The Court, in an oral opinion dated August 19, 1896, sustained the government in both of its contentions and held that upon the pleadings and proof, as they then stood, the petition should be dismissed. Thereupon, Salomon Luna, who claimed an interest in the grant by inheritance, filed a petition setting up the fact that the suit was originally instituted by Chavez, not only for his own interest but for the benefit of all others interested in the grant, and praying that he be permitted to intervene as a co‑petitioner upon the understanding that the case should stand upon the proofs and arguments theretofore presented up to the Court. The Court granted the request. Luna’s interest in the grant appeared from proof of a line of ancestry running back to the original grantee. On September 4, 1896, the Court entered a decree[14] confirming the grant to the heirs and legal representatives of the original grantee but fixing the north boundary at the north limits of the settlement of Los Lentes, or about three‑quarters of a mile north of Los Lentes. The Court held that the words of the Act of Possession, “On the north, by a ruin that is a little above the Pueblo of San Clemente,” fixed the north boundary above that pueblo at the point ­where the Lands of the inhabitants of Los Lentes begins on the north.

The government’s attorney, in his report[15] to the Attorney General on the results of the case, stated:

While I am inclined to believe that under the proof, the north boundary as fixed by the decree of the Court is nearly a mile too far north, still the strip of land is thickly populated by a people who have for a century been cultivating end living upon the land. This confirmation will inure to their benefit and will simply preserve them in possession of rights which they have claimed and enjoyed for a century.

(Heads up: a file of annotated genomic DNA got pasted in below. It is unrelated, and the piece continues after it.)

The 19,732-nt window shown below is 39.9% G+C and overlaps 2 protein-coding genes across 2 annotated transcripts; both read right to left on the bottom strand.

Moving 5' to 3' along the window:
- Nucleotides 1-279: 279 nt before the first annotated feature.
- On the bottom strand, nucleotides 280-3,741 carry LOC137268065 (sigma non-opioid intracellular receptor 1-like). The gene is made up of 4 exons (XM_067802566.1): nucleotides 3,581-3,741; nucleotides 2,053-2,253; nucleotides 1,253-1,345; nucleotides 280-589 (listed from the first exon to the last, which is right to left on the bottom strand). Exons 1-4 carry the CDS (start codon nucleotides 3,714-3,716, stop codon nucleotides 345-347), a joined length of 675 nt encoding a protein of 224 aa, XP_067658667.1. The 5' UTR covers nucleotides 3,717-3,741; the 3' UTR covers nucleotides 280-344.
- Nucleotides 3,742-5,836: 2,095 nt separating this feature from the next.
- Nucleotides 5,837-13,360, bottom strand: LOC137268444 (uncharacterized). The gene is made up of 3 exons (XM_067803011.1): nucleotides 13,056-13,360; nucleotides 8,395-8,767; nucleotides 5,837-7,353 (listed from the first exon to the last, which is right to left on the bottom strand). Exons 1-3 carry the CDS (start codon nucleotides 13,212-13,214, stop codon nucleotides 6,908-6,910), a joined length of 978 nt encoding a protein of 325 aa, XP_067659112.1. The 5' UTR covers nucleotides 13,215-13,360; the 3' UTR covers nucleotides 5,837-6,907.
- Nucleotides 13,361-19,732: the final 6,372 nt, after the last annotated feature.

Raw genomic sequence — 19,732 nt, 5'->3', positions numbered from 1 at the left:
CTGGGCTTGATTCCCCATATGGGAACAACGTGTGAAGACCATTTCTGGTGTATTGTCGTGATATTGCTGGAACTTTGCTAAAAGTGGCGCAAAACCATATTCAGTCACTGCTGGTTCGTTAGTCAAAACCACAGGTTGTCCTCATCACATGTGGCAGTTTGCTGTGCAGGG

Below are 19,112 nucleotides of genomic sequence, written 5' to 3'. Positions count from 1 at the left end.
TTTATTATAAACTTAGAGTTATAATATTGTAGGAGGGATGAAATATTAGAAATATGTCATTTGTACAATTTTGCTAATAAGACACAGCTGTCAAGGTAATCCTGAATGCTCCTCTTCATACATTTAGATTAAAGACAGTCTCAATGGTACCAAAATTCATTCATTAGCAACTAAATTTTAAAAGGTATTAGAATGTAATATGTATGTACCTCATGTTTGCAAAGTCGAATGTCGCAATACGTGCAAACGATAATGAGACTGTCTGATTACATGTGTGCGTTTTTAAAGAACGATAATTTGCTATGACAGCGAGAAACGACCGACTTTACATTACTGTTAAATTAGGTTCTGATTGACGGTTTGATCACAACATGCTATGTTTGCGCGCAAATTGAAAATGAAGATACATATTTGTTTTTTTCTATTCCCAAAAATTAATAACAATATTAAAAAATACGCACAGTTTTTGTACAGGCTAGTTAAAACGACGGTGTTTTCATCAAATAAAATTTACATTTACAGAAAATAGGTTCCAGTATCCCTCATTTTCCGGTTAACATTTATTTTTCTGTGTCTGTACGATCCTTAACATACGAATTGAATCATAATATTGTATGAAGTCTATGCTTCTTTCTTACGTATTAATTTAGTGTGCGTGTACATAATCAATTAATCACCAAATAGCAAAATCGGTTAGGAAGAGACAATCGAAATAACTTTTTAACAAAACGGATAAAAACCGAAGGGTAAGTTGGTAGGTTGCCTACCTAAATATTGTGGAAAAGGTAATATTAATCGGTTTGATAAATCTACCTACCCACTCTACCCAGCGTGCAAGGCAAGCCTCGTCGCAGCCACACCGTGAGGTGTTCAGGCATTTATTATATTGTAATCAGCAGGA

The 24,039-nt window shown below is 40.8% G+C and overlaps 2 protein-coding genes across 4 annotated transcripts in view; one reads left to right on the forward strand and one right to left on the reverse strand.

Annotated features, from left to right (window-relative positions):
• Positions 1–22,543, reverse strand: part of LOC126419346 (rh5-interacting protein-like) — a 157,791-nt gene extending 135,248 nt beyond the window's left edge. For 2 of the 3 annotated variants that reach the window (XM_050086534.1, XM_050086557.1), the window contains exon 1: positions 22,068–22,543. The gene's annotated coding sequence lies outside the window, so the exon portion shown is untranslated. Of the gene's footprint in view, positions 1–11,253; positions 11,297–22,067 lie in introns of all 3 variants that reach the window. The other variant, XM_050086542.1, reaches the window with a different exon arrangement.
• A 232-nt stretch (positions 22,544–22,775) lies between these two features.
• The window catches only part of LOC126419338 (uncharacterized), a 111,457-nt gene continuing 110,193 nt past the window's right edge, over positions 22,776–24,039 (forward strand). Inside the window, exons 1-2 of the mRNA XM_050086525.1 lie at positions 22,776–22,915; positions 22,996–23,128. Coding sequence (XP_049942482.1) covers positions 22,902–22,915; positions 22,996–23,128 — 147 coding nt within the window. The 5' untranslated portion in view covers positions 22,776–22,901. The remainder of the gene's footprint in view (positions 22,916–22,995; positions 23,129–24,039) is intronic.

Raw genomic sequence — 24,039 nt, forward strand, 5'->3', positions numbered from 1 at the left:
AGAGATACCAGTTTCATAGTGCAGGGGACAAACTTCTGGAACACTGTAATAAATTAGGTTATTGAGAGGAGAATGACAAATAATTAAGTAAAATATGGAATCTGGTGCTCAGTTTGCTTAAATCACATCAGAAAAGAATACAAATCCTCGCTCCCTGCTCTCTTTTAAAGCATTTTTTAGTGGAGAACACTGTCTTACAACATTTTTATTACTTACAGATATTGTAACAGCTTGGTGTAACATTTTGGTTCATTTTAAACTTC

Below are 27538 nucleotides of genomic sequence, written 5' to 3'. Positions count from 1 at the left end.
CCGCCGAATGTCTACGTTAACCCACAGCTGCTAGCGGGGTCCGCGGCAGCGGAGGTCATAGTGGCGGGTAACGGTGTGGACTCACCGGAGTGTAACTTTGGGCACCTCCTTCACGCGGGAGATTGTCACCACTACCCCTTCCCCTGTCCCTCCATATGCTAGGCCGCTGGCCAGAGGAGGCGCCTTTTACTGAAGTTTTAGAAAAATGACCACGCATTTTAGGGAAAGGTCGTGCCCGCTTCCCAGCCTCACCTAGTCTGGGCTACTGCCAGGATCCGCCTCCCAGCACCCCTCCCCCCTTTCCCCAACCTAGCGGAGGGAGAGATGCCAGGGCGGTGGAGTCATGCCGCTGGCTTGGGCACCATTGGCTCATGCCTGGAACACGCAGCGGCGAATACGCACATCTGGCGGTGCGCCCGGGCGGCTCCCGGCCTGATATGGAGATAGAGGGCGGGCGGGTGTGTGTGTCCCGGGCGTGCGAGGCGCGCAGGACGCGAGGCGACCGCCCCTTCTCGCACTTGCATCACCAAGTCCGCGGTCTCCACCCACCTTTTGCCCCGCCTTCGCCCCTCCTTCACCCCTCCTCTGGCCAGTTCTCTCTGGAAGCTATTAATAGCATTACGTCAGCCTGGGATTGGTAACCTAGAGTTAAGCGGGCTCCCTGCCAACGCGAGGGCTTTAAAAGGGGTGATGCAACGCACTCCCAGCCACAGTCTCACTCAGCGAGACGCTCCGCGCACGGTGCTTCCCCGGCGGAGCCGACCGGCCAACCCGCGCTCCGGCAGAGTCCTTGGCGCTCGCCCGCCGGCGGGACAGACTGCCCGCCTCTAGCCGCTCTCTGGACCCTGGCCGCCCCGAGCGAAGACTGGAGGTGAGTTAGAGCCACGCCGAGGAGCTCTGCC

In view of these equities end the ambiguous language of the granting papers, and in view of the further fact that the decree as entered is, * * * on the whole, a substantial victory for the government, I recommend that no appeal be taken.

Once the decision became final, a contract was awarded to Deputy Surveyor John H. Walker to survey the grant. The survey was made in November 1898, and showed that the grant, as confirmed, contained 37,099.29 acres. A patent for such land was issued on November 15, 1909.[16]



[1] H. Exec. Doc. No. 128, 42d Cong., 3d Sess., 31‑32 (1873).

[2] The San Clemente Grant, No. F‑3 (Mss., Records of the S.G.N.M.).

[3] The San Clemente Grant, No. 67 (Mss., Records of the S.G.N.M.).

[4] H. R. Exec. Doc. No. 128, 42d Cong., 3d Sess. 33 (1873).

[5] The San Cristobal Grant, No. 67 (Mss., Records of the S.G.N.M.).

[6] Ibid.

[7] Ibid.

[8] H.R. Report No. 1500, 47th Cong., 1st Sess.,1 (1882).

[9] H.R. Report No. 184, 49th Cong., 1st Sess., 1 (1886).

[10] S. Exec. Doc. No. 113, 49th Cong., 2d Sess.,2 (1887).

[11] S. Exec. Doc. No. 6, 50th Cong., 1st Sess., 2 (1887).

[12] Court of Private Land Claims Act, Chap. 539, 26 Stat. 854 (1891).

[13] Chavez v. United States, No. 64 (Mss., Records of the Ct. Pvt. L. Cl.).

[14] 3 Journal 84 (Mss., Records of the Ct. Pvt. L. Cl.).

[15] Report of the United States Attorney dated October 31, 1896 in Chavez v United States, (Mss. Records of the General Services Administration, National Archives, Washington, D.C.), Record Group 60, Year File 9865‑92.

[16] The San Clemente Grant, No. 67 (MSS., Records of the S.G.N.M.).